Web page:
CRM stands for Customer Relationship Management, so real estate CRM certainly applies, as real estate is a relationship business. So, the more detailed your real estate CRM records the better, right? Wrong is the answer in most cases.
Taking a step back to look at the big picture, what is involved in a real estate customer relationship? It’s keeping in touch, answering questions, helping with property buying and selling, and managing transactions. Notice that all of those activities involve actual interaction with the customer.
Problem: Real Estate CRM Glut
Now let’s think about your real estate CRM, Customer Relationship Management system and process. Let’s go to the extreme to work backward to the efficient. There are real estate professionals tracking information in their CRM database including:
- Prospect’s name
- Prospect’s family members’ names
- Phone numbers
- Business information, address, etc.
- Job function
- Social site profiles
- Birthdays for prospect & family members
- Hobbies and interests of prospect & family members
- Childrens’ grades in school
- Married couples’ anniversary & years married
- Favorite foods
- Favorite vacation destinations
- Type & brand of car(s)
- Religious affiliation
- Clubs & organizations
There are more, but you’re getting the idea. It’s micro-management of data about prospects to the point of making the data gathering, input, and management more important than actually spending time in direct contact with the prospects.
Solution: Think About What They Wanted
NO, your system works you say. You’re in contact because you’re sending them emailed birthday cards, anniversary congratulations, interesting links related to their hobbies, and more. Those emails are arriving in inboxes that can easily have dozens to hundreds of emails in them, and you have no clue as to whether they’re being read or if the prospect even cares.
No criticism is intended if you really want to keep up with all of this information, but it’s time-consuming, and that takes time away from directly communicating with your prospects and past clients. Let’s take a moment to think about how you came to know these prospects in the first place, and how you came to know them better by helping them to buy or sell real estate.
Whether offline or online, at some point you generated a lead and contact that brought these people to you seeking real estate information and ultimately help in buying, selling and transaction management. Nowhere in there did they ask you about birthdays, hobbies, automobiles, anniversaries, etc. Sure, if you really want to keep up with all of that, then do so, but it’s taking time away from making contact and providing the services that brought them to you in the first place.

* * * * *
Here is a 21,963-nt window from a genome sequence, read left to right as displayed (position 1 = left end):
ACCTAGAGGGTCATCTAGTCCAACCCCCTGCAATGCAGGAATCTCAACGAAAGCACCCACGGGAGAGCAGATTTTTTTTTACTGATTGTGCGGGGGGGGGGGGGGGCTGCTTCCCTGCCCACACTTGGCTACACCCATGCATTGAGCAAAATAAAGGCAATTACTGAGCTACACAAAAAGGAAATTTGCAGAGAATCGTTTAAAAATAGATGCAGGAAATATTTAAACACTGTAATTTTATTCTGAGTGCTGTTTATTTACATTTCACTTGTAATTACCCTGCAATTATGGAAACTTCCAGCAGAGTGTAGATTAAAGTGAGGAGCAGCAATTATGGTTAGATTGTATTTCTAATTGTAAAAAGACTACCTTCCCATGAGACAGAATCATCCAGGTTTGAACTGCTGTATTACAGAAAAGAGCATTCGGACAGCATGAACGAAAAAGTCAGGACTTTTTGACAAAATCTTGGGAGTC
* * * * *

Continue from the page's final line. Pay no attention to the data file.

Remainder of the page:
Problem: Not Making the Right Followup Contact
Sure, their birthdays and anniversaries are important to them, but that’s not what made you important enough to them to get you that commission. You’re following up with email or other contacts that are totally unrelated to what brought them to you in the first place. Yes, keeping them as “friends” may get their repeat business and maybe even referrals. However, over time the reasons they came to you and the great service you provided take a back seat to those “friendly” followups.
Solution: Think Real Estate Relevance
Start thinking about how you can make a followup connection that’s related to what you did for them in the first place. Perhaps they were a buyer who you helped to find and purchase a home. Maybe you listed their home and got it sold quickly for a great price. Put data fields in your real estate CRM that record the type of transaction. What type of information might they find interesting or valuable now that is related to their previous business with you, even if that business didn’t result in a transaction?
Problem: So, What Is Relevant & Valuable?
Sure, you know that you helped a particular past client to buy a home, but what is of value later that would make a relevant followup? What can you do with your real estate CRM system to help you to identify followup contact that would be interesting to each prospect or past client?
Solution: Record the Right Details
The single biggest data item missing from the list above is a record of past communications, emails, meetings, and phone calls. If your system doesn’t make it easy to record a note about each of these interactions and have it permanently connected to the prospect or past client, you need to make it happen.
Let’s say that you want to make a follow-up contact with a past prospect or client who was searching for homes or requesting information about home prices. If your real estate CRM system allows you to view under the contact information every dated note for past communications, there will be something you can send them of interest.
Maybe they actually bought a home through you. It is a great followup to send them a current neighborhood market report about home sales and price appreciation. They’ll appreciate that more than a birthday greeting for their teenager. Perhaps in a previous email a prospect asked about home sales when considering listing, but decided to stay put. That wasn’t a permanent decision, so send them an updated report. They may decide it’s time to take action.
The point is to make your real estate CRM system relevant to the services you provide and the questions and communications specific to the prospect or client. If you still want to do the birthdays and anniversaries, go ahead, but you may find you don’t have the time because your new approach is generating too much business.